Diaphanous flowers in electric colors bloom and shimmer as freaky characters slide, spin and waddle across the dance floor in time with the ever-present beat. Little eruptions of colored notes, ripple effects and plenty of other psychedelic eye candy appear in beautiful patterns around them as they go through their intricate dances. The scene is fantastically mesmerizing, a kaleidoscopic vision of hallucinogenic bliss.
Normally the only way you can get effects like this is to take a handful of illicit, psychoactive chemicals at a rave. Luckily, the wonderful possibilities of the video game medium have made it possible to realize mind melting effects like these without the actual mind melting. Enter the reality of Technic Beat, the world’s first candy-kid rave simulator.
Technic Beat is an unusual game even in the relatively oddball realm of rhythm games. Dance Dance Revolution and Parappa are plenty strange in their own ways, but Technic Beat is in a world of its own. The characters range from bizarre to outlandishly bizarre and are clearly Japanese to the limit. A platypus with a snorkel? A wind-up robot? A weird little girl with a knitted body stocking that pulses? There are six characters and they are all just as weird in their own way. The game is played on a variety of wacky stages including over a child’s record player, a wall of video screens and a wacky deep sea setting.
The object of the game is to trigger musical phrases in time with a backing track to form songs. Circles appear at various points on the floor representing various musical phrases. Within those circles smaller circles appear, expanding outward until they touch the edge of the original circle. The player moves their character into the circle, hitting the square button as close to the time that the inner and outer circles meet receiving a rating from “Bad” to “Perfect.” That makes a “Tension Meter” go up or down. Reach a specified point on the meter and keep it there to the end of the song and win. Drop below a certain point and it’s game over.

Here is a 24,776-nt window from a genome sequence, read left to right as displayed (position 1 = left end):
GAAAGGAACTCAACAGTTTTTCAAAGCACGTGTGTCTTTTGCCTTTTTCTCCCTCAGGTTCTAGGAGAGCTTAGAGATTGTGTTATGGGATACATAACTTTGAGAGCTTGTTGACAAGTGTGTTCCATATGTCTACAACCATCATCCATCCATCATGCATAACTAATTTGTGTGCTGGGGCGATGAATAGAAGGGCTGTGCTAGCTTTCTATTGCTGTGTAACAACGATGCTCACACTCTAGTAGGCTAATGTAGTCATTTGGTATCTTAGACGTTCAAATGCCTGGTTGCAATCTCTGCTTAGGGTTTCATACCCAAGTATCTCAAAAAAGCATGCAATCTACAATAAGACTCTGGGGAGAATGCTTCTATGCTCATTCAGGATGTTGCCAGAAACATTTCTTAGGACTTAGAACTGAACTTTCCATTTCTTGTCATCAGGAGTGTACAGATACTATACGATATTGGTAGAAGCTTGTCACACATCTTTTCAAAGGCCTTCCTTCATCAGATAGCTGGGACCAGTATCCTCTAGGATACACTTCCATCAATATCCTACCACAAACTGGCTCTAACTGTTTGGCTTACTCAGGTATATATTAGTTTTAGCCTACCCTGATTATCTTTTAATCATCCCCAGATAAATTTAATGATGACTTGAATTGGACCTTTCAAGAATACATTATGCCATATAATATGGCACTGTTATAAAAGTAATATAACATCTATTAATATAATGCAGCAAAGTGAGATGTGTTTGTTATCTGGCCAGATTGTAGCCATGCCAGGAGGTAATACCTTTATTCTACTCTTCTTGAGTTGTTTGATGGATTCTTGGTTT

The basic techniques are simple enough to master but there’s plenty of advanced strategy and technique, which gives the game considerable depth. It’s worth completing the tutorial to get a grip on the basic techniques and some of the more esoteric possibilities. Besides the basic arcade mode there are plenty of other game types including two-player co-op and competitive matches and the ability to record your performances to listen to and watch later. If the game tickles your fancy you’ll find plenty here to keep you busy for a while.
In a rhythm game, sound is obviously a key aspect. If you don’t like the music, you will probably have a hard time enjoying the game. Technic Beat offers a lot of music, but it all falls into a strange little category that could be described as nutty Japanese techno. A number of the songs are remixes of video game themes, both famous (Dig Dug, Xevious) and obscure (plenty of Japan only arcade games). Some of the songs I found tremendously annoying, others I ended up liking quite a lot, enough to send me scurrying to my file sharing service to download them for my collection.
The graphics aren’t really impressive from a technical standpoint. There’s no fancy bump-mapping or NURBS or muscular polygon pushing going on here. What we have is lots of bright colors, abundant particle effects and a cutesy, warped design sense. The result is a package that is simple, appealing and totally mind bending.
If you’re looking for something different than the normal alien and terrorist shooting galleries, or just want to relive your acid soaked raver days, this is just what the doctor ordered. It’s a unique game with a charmingly warped take on the rhythm genre and it’s one of those crossover games that the normally videogame aversive spouse or girlfriend might enjoy, which is always a plus. Technic Beat is a winner. Pick it up, plug it in and zone out.
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